08 June 2016
My Quest for the Perfect Cup of Coffee
The moment I stepped out of the car, a faint smell of coffee wafted in my direction. I inhaled deeply and immediately knew I made the right decision signing up for this coffee tour in Fusagasuga.
I don’t have a burning desire to see how everything I consume is made. For example, I would like to remain blissfully unaware of how hotdogs came to be, but coffee is a different story. I have always been curious to see where the stuff I lap up every day (sometimes twice a day) comes from. And what better country to find out than in Colombia?
The Picturesque Ride
The tour guide, Jorge, picked us up from a hotel in the center of Bogotá. Colombia’s capital city has notoriously slow traffic. So while horns beeped and cars slowly inched along, Jorge told us more about Bogotá. He shared facts about the city, pointed out important landmarks and talked about life in Colombia. Once we made it past the outskirts of Bogotá, traffic cleared up and our route was dotted with the peaks and valleys of majestic mountains. Our car passed men selling handmade furniture, lush farmlands and children playing soccer in a green field.
After about an hour and half in the car, a long driveway lined with budding flowers and shady trees led us into Hacienda Coloma.
The Tour of Hacienda Coloma
Some coffee plantations in Latin America have the essence of a tourist trap, with campy guides and glitzy gift shops. But Hacienda Coloma is far from that. The 12-acre farm has been around since the early ‘80s and oozes authenticity without even trying. Six people work the land and produce alcohol in addition to coffee. Their rum has won international contests and employees are always inventing new twists (usually involving coffee) for their liquor and rum.
A young man named Cesar showed us around. A bit soft-spoken, Cesar’s enthusiasm for coffee was immediately apparent despite his calm demeanor. He had been working in the coffee production business for years and walked us through the process of making a perfect cup of Joe, from seed to piping-hot deliciousness in your mug. He showed us young coffee plants growing in a green house. He taught us which “coffee cherry” was ripe for the picking. With the coffee cherries in hand, Cesar explained how the bean is extracted, then dried for several days. He walked us through the husking and roasting processes. Once the beans were roasted and the whole room was engulfed in the aroma of fresh coffee, Cesar grinded the beans in front of us and demonstrated how to brew a “proper” cup of coffee.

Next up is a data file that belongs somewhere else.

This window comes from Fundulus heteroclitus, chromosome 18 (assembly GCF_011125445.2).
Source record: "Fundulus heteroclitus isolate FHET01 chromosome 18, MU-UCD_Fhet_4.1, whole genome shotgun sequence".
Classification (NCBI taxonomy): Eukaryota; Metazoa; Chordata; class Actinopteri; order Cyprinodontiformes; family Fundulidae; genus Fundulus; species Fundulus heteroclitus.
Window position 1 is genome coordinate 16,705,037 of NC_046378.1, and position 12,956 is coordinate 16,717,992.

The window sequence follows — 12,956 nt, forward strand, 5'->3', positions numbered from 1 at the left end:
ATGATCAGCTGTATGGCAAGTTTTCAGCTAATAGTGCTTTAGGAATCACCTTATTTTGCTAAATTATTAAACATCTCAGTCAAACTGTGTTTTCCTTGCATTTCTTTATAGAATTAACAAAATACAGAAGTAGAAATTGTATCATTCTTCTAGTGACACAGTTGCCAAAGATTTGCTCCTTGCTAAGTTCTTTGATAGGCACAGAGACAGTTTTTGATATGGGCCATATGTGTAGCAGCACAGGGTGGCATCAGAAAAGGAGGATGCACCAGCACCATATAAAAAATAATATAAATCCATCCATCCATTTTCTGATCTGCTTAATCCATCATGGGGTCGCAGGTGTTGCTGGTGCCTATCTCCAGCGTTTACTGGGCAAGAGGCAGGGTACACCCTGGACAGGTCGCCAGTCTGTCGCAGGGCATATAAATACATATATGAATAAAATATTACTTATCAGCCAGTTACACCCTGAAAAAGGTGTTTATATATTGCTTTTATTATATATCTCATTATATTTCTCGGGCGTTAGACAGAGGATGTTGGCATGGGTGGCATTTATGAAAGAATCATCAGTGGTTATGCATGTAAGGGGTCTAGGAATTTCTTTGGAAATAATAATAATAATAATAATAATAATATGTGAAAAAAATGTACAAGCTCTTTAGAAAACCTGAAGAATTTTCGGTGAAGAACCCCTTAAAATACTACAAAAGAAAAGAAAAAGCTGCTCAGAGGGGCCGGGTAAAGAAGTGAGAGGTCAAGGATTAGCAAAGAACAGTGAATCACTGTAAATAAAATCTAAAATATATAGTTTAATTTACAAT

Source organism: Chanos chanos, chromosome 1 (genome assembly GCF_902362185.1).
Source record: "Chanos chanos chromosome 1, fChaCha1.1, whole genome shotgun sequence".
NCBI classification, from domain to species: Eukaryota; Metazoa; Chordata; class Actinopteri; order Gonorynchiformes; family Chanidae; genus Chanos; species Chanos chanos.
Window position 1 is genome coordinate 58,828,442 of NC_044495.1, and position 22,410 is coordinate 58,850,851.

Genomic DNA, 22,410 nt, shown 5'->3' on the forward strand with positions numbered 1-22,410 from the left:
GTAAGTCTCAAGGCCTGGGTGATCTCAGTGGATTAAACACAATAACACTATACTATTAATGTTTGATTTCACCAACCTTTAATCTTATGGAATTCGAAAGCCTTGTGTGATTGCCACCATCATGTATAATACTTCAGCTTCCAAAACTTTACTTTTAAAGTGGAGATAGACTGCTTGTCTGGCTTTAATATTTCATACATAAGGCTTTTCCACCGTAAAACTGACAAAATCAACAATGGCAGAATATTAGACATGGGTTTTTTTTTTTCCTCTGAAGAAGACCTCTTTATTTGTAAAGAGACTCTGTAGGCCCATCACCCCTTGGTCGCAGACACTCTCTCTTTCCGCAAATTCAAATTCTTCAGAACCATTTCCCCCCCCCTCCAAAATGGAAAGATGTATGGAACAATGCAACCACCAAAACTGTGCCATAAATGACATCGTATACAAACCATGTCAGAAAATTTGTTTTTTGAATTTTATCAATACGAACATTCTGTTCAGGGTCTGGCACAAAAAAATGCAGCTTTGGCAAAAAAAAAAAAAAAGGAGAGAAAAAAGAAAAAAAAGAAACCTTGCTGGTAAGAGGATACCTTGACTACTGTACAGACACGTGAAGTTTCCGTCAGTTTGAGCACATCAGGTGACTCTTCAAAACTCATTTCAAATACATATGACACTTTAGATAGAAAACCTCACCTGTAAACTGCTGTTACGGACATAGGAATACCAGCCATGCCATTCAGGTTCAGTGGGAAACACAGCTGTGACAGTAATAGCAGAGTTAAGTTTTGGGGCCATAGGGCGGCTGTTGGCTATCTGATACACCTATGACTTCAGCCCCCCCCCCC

The only downside of this tour is living with the knowledge that the black stuff that drips from my cheap machine, will never compare to the coffee Cesar brewed from fresh beans that day. He took such delicate care to ensure the coffee-to-water ratio was just right. When the coffee was ready, he served us in warm mugs and even let us taste the difference between coffee from a warm mug verses a cold mug and Styrofoam cup. Like I said, this man knows coffee. We also got to sample shots of liquor coffee. The shots were delicious, probably a little too delicious for my own good.
After we licked every last drop from our mugs (okay, maybe I was the only one who did that) and said good-bye to Cesar, we went to a nearby restaurant for lunch. I eat tasty Colombian food every day now that I live in Bogotá, but this lunch went beyond my expectations. My steak, rice and salad were delicious and everyone else’s meals looked just as good. The restaurant wasn’t packed, but it served several Colombian families enjoying their weekend in the countryside.
Final Thoughts and Advice
The scenic drive and the actual hacienda itself was so lovely, I would have been completely content tromping around the gardens and groves for a few hours even without the coffee. If you go on this tour, be sure to wear closed-toe shoes since you will be walking around in dirt for a small portion of the day. You might also consider wearing bug repellent and bringing an umbrella because it rains frequently.
I’m so happy I decided to take this tour. Not only can I brag to my friends back home about drinking the freshest cup of coffee, the tour was a wonderful opportunity to see the countryside and breathe in the fresh air laced with the scent of coffee.
About the author:
Anneliese Delgado is an American writer living in Bogotá. Her mother is from the United States and her father is from Venezuela, giving her the unique opportunity to blend in on the streets of Colombia, while still viewing the country from the eyes of an outsider. When she’s not writing, she’s playing soccer, wandering around stores with no intention on buying anything and binge-watching Netflix. You can read more about her adventures on her blog at abroadincolombia.com.